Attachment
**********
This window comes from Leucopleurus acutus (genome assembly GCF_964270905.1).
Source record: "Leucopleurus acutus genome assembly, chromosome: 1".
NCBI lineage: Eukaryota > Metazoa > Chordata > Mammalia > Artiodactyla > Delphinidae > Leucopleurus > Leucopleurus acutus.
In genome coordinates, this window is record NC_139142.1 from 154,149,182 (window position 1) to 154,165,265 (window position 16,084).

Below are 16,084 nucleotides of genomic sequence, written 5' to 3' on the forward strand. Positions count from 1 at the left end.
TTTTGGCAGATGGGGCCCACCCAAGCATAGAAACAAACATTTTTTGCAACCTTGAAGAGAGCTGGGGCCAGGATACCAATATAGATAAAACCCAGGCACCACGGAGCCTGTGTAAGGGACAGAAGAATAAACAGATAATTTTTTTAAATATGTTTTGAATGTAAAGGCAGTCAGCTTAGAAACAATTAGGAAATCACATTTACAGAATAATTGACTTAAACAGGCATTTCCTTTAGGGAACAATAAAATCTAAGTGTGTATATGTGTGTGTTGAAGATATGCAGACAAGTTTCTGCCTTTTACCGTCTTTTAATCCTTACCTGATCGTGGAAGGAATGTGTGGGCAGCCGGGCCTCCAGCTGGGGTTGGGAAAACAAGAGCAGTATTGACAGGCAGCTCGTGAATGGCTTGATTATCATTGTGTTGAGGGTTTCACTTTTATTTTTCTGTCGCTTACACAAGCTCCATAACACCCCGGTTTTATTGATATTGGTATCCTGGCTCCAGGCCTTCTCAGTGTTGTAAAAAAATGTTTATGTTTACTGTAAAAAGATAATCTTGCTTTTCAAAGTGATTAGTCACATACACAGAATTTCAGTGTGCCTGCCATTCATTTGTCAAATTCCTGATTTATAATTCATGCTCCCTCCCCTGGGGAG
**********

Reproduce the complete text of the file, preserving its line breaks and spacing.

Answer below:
This window comes from Leucopleurus acutus (genome assembly GCF_964270905.1).
Source record: "Leucopleurus acutus genome assembly, chromosome: 1".
NCBI lineage: Eukaryota > Metazoa > Chordata > Mammalia > Artiodactyla > Delphinidae > Leucopleurus > Leucopleurus acutus.
In genome coordinates, this window is record NC_139142.1 from 154,149,182 (window position 1) to 154,165,265 (window position 16,084).

Below are 16,084 nucleotides of genomic sequence, written 5' to 3' on the forward strand. Positions count from 1 at the left end.
TTTTGGCAGATGGGGCCCACCCAAGCATAGAAACAAACATTTTTTGCAACCTTGAAGAGAGCTGGGGCCAGGATACCAATATAGATAAAACCCAGGCACCACGGAGCCTGTGTAAGGGACAGAAGAATAAACAGATAATTTTTTTAAATATGTTTTGAATGTAAAGGCAGTCAGCTTAGAAACAATTAGGAAATCACATTTACAGAATAATTGACTTAAACAGGCATTTCCTTTAGGGAACAATAAAATCTAAGTGTGTATATGTGTGTGTTGAAGATATGCAGACAAGTTTCTGCCTTTTACCGTCTTTTAATCCTTACCTGATCGTGGAAGGAATGTGTGGGCAGCCGGGCCTCCAGCTGGGGTTGGGAAAACAAGAGCAGTATTGACAGGCAGCTCGTGAATGGCTTGATTATCATTGTGTTGAGGGTTTCACTTTTATTTTTCTGTCGCTTACACAAGCTCCATAACACCCCGGTTTTATTGATATTGGTATCCTGGCTCCAGGCCTTCTCAGTGTTGTAAAAAAATGTTTATGTTTACTGTAAAAAGATAATCTTGCTTTTCAAAGTGATTAGTCACATACACAGAATTTCAGTGTGCCTGCCATTCATTTGTCAAATTCCTGATTTATAATTCATGCTCCCTCCCCTGGGGAG